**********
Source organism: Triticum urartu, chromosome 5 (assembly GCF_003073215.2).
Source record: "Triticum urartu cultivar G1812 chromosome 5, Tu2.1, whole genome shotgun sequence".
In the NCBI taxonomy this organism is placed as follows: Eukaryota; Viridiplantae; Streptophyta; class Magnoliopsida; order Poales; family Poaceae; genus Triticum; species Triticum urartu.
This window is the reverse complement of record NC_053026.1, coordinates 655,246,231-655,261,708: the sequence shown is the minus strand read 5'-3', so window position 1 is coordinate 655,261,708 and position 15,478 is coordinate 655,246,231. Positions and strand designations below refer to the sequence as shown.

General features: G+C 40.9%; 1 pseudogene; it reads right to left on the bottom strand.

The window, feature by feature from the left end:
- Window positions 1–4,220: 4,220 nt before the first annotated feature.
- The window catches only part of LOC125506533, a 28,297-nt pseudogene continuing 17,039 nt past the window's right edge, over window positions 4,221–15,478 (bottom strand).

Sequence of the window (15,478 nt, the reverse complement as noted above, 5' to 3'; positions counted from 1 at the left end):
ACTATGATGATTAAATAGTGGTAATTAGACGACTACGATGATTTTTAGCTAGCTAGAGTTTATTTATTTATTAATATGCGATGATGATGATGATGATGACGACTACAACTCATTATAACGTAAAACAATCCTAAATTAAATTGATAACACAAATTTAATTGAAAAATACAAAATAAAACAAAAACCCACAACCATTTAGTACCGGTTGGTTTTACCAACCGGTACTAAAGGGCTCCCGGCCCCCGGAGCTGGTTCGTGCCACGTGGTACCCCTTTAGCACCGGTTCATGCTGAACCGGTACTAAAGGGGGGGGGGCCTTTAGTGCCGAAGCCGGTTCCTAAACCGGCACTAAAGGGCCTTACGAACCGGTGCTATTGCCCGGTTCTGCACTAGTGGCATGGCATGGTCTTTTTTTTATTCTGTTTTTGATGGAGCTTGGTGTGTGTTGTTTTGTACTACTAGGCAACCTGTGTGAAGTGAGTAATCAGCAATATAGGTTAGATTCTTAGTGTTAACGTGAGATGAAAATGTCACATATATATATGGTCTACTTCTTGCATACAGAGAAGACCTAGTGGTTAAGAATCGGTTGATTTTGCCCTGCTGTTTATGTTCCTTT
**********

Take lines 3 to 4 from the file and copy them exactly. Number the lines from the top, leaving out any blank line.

In the NCBI taxonomy this organism is placed as follows: Eukaryota; Viridiplantae; Streptophyta; class Magnoliopsida; order Poales; family Poaceae; genus Triticum; species Triticum urartu.
This window is the reverse complement of record NC_053026.1, coordinates 655,246,231-655,261,708: the sequence shown is the minus strand read 5'-3', so window position 1 is coordinate 655,261,708 and position 15,478 is coordinate 655,246,231. Positions and strand designations below refer to the sequence as shown.